The heel relieving graver can go deeper into the metal than a traditional graver point using the same power level. The heel on the traditional graver point is actually
giving more resistance as it is driven through the metal. This is especially evident around corners like those
illustrated in the above plate above. While making a cut, the
traditional graver tends to come up out of the metal, and it is therefore necessary to push straight down on the point itself to hold and keep it in the cut around the
corner. This is why various books and instructions in the past advised engravers to hold their index finger on top of the point and push down to
keep it in the cut when using a power assisted tool. This is necessary with the traditional graver, or it would be out of the cut and sliding across the work. The downward pressure, however, also contributes to casting a bur on the edge of the cut. The downwards push is trying to
force the tip to do something it refuses to do. This will help raise burs, and may require sanding the surface of the engraving when finished. After engraving, the
surface should not need to be sanded or re-polished. If sanding is necessary, there is something wrong with the graver point. Sanding takes away the grays that were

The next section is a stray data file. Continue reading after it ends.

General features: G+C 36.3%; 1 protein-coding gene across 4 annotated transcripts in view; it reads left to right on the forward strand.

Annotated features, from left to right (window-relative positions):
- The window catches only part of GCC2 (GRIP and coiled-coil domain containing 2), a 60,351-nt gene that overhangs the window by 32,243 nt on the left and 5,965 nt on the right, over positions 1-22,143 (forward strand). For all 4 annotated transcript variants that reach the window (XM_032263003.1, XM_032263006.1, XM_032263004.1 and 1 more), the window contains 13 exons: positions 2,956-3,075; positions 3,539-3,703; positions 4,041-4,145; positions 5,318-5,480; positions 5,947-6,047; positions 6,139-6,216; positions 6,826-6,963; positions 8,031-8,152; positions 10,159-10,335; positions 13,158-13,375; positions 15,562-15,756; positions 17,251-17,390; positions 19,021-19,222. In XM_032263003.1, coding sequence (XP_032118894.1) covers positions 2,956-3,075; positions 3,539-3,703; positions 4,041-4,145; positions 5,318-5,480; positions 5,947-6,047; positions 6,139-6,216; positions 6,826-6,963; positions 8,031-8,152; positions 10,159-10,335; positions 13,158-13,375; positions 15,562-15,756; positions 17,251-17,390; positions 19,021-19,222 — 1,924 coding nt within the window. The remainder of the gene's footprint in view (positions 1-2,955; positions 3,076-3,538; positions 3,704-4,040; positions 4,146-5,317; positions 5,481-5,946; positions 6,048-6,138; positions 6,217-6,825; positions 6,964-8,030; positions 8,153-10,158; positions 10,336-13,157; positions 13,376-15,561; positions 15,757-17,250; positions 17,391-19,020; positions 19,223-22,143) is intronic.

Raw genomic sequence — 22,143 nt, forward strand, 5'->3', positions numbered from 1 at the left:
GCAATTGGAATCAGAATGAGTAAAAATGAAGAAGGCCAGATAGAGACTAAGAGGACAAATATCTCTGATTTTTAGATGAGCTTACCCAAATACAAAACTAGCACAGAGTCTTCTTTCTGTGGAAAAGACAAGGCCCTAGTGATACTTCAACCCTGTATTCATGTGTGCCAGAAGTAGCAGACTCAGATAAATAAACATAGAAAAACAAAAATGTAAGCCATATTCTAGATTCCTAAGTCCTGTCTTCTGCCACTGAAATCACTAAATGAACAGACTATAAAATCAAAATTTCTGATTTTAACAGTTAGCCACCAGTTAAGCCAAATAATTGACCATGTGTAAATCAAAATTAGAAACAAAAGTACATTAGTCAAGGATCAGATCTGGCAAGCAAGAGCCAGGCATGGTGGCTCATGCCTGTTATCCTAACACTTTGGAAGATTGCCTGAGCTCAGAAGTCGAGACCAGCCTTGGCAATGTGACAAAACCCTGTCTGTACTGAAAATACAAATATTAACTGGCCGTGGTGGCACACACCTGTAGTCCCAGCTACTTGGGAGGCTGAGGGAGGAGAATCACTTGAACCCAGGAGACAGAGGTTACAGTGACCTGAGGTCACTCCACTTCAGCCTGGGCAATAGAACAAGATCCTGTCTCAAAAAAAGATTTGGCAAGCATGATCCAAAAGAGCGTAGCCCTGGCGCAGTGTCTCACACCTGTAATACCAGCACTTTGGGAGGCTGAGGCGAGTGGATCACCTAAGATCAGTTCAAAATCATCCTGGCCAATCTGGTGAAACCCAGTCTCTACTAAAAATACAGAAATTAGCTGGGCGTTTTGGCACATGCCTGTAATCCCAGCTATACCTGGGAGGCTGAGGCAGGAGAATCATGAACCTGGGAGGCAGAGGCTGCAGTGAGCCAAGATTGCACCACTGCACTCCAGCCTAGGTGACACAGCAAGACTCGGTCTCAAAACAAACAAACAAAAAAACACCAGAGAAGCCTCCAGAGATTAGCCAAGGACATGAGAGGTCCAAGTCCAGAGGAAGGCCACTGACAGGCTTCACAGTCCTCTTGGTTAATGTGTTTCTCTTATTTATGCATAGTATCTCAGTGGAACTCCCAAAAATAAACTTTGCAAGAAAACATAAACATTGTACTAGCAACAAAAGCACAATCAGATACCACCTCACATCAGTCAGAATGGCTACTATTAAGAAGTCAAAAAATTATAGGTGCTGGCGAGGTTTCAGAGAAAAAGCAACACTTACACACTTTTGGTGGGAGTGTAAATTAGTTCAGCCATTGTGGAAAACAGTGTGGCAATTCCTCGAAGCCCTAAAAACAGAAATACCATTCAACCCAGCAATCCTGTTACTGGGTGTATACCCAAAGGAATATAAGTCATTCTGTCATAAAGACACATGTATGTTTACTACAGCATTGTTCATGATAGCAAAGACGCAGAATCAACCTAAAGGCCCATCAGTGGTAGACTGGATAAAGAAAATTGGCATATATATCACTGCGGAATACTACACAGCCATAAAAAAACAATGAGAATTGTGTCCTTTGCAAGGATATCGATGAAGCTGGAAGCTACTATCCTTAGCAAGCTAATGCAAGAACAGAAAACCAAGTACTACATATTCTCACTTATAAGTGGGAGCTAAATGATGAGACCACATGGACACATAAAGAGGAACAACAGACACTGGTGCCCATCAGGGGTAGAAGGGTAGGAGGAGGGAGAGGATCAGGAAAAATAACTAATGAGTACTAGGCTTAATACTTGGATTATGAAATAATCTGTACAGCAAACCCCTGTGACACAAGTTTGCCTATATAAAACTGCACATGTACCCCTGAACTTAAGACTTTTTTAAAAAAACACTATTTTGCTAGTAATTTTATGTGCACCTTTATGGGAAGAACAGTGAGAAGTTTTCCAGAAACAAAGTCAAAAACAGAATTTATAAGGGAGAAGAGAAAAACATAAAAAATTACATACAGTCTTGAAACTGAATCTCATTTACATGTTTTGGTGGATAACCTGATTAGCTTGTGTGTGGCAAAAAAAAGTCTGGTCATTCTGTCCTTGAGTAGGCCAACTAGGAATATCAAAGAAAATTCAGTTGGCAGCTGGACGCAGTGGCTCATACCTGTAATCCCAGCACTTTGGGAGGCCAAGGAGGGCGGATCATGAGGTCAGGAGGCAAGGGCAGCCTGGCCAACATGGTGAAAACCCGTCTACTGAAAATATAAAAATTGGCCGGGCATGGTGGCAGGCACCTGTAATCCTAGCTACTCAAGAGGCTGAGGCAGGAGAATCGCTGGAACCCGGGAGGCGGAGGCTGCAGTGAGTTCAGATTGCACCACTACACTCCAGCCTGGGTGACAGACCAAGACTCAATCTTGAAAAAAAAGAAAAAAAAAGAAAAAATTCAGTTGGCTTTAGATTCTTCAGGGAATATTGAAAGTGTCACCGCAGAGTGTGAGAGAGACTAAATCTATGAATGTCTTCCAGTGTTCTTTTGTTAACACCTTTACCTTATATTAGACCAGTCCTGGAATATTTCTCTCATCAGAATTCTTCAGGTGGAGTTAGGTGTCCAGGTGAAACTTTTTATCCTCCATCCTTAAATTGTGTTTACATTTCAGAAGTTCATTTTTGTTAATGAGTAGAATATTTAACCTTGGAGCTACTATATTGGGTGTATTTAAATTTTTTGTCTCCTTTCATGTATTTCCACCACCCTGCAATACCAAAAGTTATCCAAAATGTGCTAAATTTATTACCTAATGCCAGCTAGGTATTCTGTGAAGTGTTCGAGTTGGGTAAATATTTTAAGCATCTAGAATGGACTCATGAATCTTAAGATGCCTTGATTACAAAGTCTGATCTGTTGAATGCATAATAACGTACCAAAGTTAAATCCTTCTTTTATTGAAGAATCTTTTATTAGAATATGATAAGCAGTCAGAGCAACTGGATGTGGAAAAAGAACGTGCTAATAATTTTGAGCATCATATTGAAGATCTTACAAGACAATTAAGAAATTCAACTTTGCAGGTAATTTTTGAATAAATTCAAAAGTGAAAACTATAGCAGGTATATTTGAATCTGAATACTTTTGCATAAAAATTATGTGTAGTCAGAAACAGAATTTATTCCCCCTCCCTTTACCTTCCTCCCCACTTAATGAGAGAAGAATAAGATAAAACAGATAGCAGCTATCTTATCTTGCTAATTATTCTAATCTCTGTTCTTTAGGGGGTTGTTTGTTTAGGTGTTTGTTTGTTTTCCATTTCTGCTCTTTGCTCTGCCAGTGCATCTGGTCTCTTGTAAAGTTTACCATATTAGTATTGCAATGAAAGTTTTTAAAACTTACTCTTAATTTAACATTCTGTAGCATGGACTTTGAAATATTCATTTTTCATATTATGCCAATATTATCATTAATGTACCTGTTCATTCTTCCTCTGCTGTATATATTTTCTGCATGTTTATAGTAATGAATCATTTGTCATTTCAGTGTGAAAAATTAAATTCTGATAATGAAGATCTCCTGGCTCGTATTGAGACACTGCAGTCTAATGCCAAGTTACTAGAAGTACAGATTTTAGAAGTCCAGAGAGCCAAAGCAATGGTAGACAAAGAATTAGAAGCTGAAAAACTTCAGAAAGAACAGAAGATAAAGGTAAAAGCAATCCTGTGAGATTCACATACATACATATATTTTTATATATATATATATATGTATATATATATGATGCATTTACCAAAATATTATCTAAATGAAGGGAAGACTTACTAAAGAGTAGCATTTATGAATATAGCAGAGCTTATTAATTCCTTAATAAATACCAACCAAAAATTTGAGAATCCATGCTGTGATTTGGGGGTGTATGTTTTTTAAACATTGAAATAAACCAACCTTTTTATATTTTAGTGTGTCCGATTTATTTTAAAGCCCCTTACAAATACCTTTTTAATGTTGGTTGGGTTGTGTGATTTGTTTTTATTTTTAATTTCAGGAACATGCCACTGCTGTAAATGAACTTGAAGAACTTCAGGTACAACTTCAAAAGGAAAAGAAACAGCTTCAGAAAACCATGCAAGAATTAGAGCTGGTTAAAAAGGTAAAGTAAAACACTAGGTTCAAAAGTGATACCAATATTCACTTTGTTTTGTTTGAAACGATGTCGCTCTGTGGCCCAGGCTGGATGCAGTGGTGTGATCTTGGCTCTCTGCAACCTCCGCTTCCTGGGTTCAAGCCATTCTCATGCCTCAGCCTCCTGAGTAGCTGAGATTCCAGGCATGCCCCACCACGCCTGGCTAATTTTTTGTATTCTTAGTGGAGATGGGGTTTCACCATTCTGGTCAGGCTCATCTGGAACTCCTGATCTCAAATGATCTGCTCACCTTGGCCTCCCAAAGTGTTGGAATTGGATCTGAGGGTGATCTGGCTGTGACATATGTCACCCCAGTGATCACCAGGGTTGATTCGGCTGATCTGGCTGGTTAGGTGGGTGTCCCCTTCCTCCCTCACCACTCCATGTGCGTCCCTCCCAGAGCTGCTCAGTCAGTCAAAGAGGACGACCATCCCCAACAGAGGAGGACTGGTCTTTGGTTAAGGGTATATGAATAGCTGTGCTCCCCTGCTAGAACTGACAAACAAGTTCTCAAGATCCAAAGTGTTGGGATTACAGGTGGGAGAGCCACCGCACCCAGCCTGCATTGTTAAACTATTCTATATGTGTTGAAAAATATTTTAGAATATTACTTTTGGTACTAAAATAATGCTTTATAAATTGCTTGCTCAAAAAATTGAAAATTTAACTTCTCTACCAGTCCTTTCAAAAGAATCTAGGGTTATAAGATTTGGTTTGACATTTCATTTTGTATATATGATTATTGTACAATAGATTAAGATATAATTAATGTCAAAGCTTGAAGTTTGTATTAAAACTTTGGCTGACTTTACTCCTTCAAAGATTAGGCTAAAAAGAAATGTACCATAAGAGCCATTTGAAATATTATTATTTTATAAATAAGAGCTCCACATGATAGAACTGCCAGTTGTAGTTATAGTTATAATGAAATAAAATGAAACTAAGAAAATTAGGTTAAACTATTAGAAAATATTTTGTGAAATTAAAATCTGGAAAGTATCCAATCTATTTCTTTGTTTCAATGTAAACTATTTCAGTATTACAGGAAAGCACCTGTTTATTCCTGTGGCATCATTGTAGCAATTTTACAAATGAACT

achieved while shading, and will lighten the overall engraving. It will also leave white streaks in the grays of the shading. The patented point solves this by
making downward pressure unnecessary.
The uniform parallel geometry has a shorter heel because of the secondary relief facets, and allows the cutting edge to go
through the metal cleanly. The point more efficient in cutting, and required less power than a traditional point to execute a cut of the
same depth. The cuts in the sample plate illustrate this by the dramatic increased depth seen in the cuts made by the patented geometry, given the same amount of power
and impact frequency as the traditional point cuts. Since the point is cutting more easily, there is less force on it, and therefore the breaking of points
is less likely.